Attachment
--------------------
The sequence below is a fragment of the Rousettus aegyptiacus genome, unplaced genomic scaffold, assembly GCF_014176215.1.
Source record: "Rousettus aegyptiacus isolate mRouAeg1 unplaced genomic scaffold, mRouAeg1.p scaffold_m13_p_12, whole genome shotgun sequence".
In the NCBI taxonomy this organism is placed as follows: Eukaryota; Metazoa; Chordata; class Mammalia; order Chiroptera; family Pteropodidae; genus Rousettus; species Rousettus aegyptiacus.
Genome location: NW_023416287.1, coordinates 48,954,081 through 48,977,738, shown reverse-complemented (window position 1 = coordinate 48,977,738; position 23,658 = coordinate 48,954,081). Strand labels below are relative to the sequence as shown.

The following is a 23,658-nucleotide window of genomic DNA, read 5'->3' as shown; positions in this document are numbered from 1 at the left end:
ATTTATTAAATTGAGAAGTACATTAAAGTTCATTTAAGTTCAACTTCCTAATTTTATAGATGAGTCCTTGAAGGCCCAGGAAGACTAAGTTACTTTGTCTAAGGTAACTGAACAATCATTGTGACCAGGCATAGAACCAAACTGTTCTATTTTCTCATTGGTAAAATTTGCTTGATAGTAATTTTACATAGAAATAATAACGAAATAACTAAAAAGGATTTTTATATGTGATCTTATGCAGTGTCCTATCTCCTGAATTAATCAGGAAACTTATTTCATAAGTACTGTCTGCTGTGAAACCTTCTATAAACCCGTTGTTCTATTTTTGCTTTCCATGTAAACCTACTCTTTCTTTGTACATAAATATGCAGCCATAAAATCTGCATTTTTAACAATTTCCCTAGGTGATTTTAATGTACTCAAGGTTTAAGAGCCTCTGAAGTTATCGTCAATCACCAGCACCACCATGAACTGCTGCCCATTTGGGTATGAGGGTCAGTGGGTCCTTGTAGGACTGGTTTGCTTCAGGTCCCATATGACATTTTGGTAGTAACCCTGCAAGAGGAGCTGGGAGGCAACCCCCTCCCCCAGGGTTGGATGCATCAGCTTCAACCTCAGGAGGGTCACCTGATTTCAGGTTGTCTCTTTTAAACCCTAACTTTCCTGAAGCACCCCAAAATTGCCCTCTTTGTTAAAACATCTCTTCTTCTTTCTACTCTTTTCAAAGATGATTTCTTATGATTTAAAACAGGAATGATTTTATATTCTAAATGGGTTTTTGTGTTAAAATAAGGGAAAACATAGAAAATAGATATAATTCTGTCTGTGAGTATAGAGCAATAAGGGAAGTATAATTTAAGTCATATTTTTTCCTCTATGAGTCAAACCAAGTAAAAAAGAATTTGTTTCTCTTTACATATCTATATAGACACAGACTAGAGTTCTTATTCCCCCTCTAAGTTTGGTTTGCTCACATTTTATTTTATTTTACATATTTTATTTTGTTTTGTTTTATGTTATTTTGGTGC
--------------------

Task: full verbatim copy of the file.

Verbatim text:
The sequence below is a fragment of the Rousettus aegyptiacus genome, unplaced genomic scaffold, assembly GCF_014176215.1.
Source record: "Rousettus aegyptiacus isolate mRouAeg1 unplaced genomic scaffold, mRouAeg1.p scaffold_m13_p_12, whole genome shotgun sequence".
In the NCBI taxonomy this organism is placed as follows: Eukaryota; Metazoa; Chordata; class Mammalia; order Chiroptera; family Pteropodidae; genus Rousettus; species Rousettus aegyptiacus.
Genome location: NW_023416287.1, coordinates 48,954,081 through 48,977,738, shown reverse-complemented (window position 1 = coordinate 48,977,738; position 23,658 = coordinate 48,954,081). Strand labels below are relative to the sequence as shown.

The following is a 23,658-nucleotide window of genomic DNA, read 5'->3' as shown; positions in this document are numbered from 1 at the left end:
ATTTATTAAATTGAGAAGTACATTAAAGTTCATTTAAGTTCAACTTCCTAATTTTATAGATGAGTCCTTGAAGGCCCAGGAAGACTAAGTTACTTTGTCTAAGGTAACTGAACAATCATTGTGACCAGGCATAGAACCAAACTGTTCTATTTTCTCATTGGTAAAATTTGCTTGATAGTAATTTTACATAGAAATAATAACGAAATAACTAAAAAGGATTTTTATATGTGATCTTATGCAGTGTCCTATCTCCTGAATTAATCAGGAAACTTATTTCATAAGTACTGTCTGCTGTGAAACCTTCTATAAACCCGTTGTTCTATTTTTGCTTTCCATGTAAACCTACTCTTTCTTTGTACATAAATATGCAGCCATAAAATCTGCATTTTTAACAATTTCCCTAGGTGATTTTAATGTACTCAAGGTTTAAGAGCCTCTGAAGTTATCGTCAATCACCAGCACCACCATGAACTGCTGCCCATTTGGGTATGAGGGTCAGTGGGTCCTTGTAGGACTGGTTTGCTTCAGGTCCCATATGACATTTTGGTAGTAACCCTGCAAGAGGAGCTGGGAGGCAACCCCCTCCCCCAGGGTTGGATGCATCAGCTTCAACCTCAGGAGGGTCACCTGATTTCAGGTTGTCTCTTTTAAACCCTAACTTTCCTGAAGCACCCCAAAATTGCCCTCTTTGTTAAAACATCTCTTCTTCTTTCTACTCTTTTCAAAGATGATTTCTTATGATTTAAAACAGGAATGATTTTATATTCTAAATGGGTTTTTGTGTTAAAATAAGGGAAAACATAGAAAATAGATATAATTCTGTCTGTGAGTATAGAGCAATAAGGGAAGTATAATTTAAGTCATATTTTTTCCTCTATGAGTCAAACCAAGTAAAAAAGAATTTGTTTCTCTTTACATATCTATATAGACACAGACTAGAGTTCTTATTCCCCCTCTAAGTTTGGTTTGCTCACATTTTATTTTATTTTACATATTTTATTTTGTTTTGTTTTATGTTATTTTGGTGC